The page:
For the selfish, distant, and detached among us, Kyrie Irving is a verb. Want to sabotage someone or something? Then you’ll hear how you have Kyrie-d a project, or Kyrie-d a relationship, or even Kyrie-d a NBA season. It’s not something that Irving can change by speaking into a mic on Media Day. Regardless of how he sees himself or last season, the perception of his behavior needed no explanation. We don’t need to feel water, to know that rain is wet. And we didn’t need Kyrie to scapegoat his behavior in order to understand what he was last season and how it corrupted the Celtics.
The noise surrounding Kyrie Irving at Nets media day as he tried to shape it to his own advantage felt like a series of talking points for a politician. Show empathy. Be a victim. Apologize. Say it was on you. Go to the I was having personal problems card. Lift up my new teammates. Of course, it worked. Irving, if nothing else, knows how to relitigate his own behavior to fit into a social media framework. But it was, frankly, totally unnecessary. No one other than armchair shrinks care why Kyrie detonated the Celtics. His why is irrelevant now that a new season is upon us and he has changed zipcodes. He failed everyone in Boston because he couldn’t, as my great grandmother used to say, breathe deeply and take care of business. Now it’s on to a third team in three years. Let the past go.
I feel for Irving in the loss of his grandfather nearly a year ago. He said he had no joy. He didn’t have counseling and he didn’t understand how to handle grief. He was miserable and he is one of those people that when he is going through something everyone feels it. But the truth is Kyrie’s grief and the behavior that emanated from it isn’t an outlier. Every single day there are people who lose people they love, people who have lost children which is the worst, and they have to get up, go to work, put on the happy face, and do their job. They don’t have the luxury of self-isolating because of grief. They don’t have the luxury of million dollar paychecks. They have to get in the muck and do what they are being paid to do and during their private time mourn, reflect, be sad, remember. One of the things that Irving never understood was the meaning of “face of the franchise”. It doesn’t mean best player, most talented, or impactful. Face of the franchise means you lead men. They come first. You come second. We and not me.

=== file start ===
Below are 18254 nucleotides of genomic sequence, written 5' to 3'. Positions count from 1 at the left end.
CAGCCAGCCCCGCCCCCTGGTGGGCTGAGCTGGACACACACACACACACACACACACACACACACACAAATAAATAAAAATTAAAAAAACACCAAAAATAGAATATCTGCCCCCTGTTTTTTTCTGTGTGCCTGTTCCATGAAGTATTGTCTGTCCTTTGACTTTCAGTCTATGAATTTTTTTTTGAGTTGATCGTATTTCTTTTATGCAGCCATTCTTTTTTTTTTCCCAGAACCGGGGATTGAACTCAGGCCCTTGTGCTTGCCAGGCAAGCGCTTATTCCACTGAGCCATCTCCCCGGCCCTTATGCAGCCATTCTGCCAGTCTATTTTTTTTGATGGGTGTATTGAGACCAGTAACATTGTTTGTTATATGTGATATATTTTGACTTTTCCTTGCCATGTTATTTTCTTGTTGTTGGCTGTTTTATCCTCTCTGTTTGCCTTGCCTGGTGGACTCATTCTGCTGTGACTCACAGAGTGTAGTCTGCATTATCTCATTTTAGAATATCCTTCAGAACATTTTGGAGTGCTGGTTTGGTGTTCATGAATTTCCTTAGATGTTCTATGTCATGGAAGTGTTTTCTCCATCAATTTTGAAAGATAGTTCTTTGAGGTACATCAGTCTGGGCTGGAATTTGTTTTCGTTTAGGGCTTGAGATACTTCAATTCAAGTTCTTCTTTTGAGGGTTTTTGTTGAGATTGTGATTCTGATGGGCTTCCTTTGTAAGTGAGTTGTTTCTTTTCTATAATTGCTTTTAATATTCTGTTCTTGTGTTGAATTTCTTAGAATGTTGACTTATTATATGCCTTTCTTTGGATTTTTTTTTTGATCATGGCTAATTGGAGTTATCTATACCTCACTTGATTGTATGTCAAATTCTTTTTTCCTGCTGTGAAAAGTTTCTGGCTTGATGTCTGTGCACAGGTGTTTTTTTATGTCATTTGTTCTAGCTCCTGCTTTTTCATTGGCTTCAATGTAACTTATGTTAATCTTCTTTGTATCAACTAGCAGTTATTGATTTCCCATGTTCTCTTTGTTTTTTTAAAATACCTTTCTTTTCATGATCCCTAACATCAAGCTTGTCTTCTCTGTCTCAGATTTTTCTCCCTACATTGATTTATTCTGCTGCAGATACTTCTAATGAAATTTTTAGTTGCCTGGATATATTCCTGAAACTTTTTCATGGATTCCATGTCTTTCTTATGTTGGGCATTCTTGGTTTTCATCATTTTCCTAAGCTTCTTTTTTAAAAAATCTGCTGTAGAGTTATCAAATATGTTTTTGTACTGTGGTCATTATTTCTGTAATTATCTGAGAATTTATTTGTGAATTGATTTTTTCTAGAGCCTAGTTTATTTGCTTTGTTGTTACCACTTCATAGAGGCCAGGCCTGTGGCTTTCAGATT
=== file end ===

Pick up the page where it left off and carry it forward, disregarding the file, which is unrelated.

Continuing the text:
Unfortunately for him, Irving is in a business in which the past will always be brought up when he reverts back to Boston Kyrie. Regardless of his spin, Kyrie was selfish and detached in Cleveland too. Then, he was frustrated at his role on a LeBron James team. Irving can’t change his basic personality traits particularly when he is under stress. But Brooklyn is new and an opportunity.
This year without Kevin Durant the pressure Irving faces is about himself and his leadership and in a distant way his character. The Nets were fine last year without him, albeit they were not contenders. But they proved they had chemistry and players understood their roles. The front office felt obligated to empower the roster. It worked so well Kyrie and best bud Kevin Durant came calling without a pitch.
Nevertheless, Kyrie Irving is back to the beginning. He will be judged by his weakness. Did he learn anything?
Probably. You can’t fault Irving for how much he has learned on this 8 year journey of his. The question is whether he can put it into practice. Can he really change? Irving talked about being treated fairly, something a lot of NBA superstars whine about. The media isn’t fair is a common gripe. No one understands their life. But when you add up the debits and credits of superstar players, they get more of the fairness card than the rest of us.
Irving said he wants to be considered a human first and a basketball player second. Yes, of course. But, there has to be reciprocity. He has to look at his teammates as humans first. He has to not talk down to his teammates, to empower everyone with respect instead of being rude, dismissive and brusque when he is unable to meet expectations, when young players are young players, when things are not working. Last year, Irving was depressed and that affected his behavior. But what if his teammates were depressed. He didn’t treat them well. He didn’t put human first, basketball player second with them. So, all of this be a kind human is a two-way street.
Luckily for him, the non-championship contender Nets are playing with house money until Kevin Durant is back in the fold and healthy. They can grow together. Kyrie on the roster changes everything though, just by the nature of his talent. Without the pressure, he can exhale somewhat. But the scrutiny that he despises will continue because he is Kyrie Irving. He hit a Game-7 walk off to win a title. He’s a clutch scorer and magical with the ball in his hands when he is at the rim. He’s unique. He does things Steph does not do, and Dame doesn’t do, and Russ doesn’t do. But all three of them uplift their teammates. It is still the Kyrie learning curve.
I am waiting for him to acknowledge that.